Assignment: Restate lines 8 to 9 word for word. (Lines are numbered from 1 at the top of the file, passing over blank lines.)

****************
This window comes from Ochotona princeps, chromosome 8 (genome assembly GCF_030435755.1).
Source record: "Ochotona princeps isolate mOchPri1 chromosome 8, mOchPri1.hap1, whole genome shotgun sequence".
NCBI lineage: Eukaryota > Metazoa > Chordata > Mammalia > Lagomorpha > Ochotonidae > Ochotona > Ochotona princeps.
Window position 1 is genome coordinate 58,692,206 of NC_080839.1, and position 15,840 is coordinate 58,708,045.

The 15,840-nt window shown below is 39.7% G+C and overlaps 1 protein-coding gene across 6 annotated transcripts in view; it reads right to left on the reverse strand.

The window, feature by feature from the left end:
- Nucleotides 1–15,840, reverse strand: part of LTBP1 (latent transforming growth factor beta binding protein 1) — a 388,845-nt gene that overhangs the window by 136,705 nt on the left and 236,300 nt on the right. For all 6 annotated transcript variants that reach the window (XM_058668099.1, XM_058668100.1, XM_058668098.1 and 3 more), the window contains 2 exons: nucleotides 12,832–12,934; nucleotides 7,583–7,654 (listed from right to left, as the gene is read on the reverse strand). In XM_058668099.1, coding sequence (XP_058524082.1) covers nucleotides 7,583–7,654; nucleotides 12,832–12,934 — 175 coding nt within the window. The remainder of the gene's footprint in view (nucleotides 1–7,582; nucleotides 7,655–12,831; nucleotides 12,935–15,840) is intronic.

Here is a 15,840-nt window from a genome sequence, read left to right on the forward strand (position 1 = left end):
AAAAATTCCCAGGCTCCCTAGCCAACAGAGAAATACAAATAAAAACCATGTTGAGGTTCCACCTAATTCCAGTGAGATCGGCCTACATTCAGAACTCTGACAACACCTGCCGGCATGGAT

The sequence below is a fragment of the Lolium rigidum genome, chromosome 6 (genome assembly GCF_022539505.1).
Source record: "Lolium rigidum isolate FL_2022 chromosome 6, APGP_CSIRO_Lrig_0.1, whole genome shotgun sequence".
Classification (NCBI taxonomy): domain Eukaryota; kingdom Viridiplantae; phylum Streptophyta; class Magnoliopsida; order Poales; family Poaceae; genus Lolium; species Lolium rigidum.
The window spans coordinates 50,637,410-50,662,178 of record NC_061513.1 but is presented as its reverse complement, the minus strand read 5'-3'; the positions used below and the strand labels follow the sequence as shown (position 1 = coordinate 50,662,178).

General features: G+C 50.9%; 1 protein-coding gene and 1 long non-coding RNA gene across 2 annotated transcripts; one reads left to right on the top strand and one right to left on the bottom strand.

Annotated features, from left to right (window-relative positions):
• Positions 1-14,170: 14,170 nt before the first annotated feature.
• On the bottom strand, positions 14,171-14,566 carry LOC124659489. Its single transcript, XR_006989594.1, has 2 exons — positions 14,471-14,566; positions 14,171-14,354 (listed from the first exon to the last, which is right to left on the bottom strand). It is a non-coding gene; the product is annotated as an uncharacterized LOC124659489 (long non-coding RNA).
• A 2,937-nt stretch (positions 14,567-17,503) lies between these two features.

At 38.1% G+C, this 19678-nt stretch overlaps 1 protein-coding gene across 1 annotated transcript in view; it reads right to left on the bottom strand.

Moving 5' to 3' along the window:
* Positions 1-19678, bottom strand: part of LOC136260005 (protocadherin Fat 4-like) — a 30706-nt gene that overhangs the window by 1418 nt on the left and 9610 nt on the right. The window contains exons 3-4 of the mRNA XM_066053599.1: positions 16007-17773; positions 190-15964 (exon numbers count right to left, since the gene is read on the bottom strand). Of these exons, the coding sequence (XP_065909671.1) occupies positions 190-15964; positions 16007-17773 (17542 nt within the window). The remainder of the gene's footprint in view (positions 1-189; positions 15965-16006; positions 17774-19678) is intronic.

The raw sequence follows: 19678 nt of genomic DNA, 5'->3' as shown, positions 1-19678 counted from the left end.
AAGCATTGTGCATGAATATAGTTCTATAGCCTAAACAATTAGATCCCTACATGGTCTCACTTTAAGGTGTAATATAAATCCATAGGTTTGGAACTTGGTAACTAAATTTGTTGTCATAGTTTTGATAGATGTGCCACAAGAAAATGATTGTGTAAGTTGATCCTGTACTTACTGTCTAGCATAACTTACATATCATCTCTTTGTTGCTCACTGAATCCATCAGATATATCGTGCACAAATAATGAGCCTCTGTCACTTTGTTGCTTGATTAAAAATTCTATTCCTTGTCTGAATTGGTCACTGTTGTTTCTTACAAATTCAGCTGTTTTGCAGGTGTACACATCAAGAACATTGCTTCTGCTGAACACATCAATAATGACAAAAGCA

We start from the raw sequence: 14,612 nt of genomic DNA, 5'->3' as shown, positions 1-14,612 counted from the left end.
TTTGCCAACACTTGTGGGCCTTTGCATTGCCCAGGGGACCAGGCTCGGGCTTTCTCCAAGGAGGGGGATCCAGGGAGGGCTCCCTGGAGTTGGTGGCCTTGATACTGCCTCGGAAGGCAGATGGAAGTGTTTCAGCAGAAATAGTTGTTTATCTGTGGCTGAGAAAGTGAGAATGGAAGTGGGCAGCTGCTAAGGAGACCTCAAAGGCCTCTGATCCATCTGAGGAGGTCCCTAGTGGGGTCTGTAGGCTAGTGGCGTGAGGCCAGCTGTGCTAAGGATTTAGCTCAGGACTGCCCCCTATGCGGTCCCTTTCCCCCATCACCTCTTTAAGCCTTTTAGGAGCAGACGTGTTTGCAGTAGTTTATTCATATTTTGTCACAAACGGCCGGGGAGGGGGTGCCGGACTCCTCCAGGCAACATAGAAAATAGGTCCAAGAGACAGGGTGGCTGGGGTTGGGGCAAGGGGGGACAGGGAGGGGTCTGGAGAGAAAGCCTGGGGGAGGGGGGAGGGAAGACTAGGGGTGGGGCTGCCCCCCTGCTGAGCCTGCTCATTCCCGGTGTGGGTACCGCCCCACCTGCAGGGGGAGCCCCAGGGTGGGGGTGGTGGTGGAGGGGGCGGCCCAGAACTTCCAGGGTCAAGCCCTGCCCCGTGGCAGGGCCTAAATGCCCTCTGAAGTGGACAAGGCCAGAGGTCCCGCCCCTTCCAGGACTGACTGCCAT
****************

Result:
Here is a 15,840-nt window from a genome sequence, read left to right on the forward strand (position 1 = left end):
AAAAATTCCCAGGCTCCCTAGCCAACAGAGAAATACAAATAAAAACCATGTTGAGGTTCCACCTAATTCCAGTGAGATCGGCCTACATTCAGAACTCTGACAACACCTGCCGGCATGGAT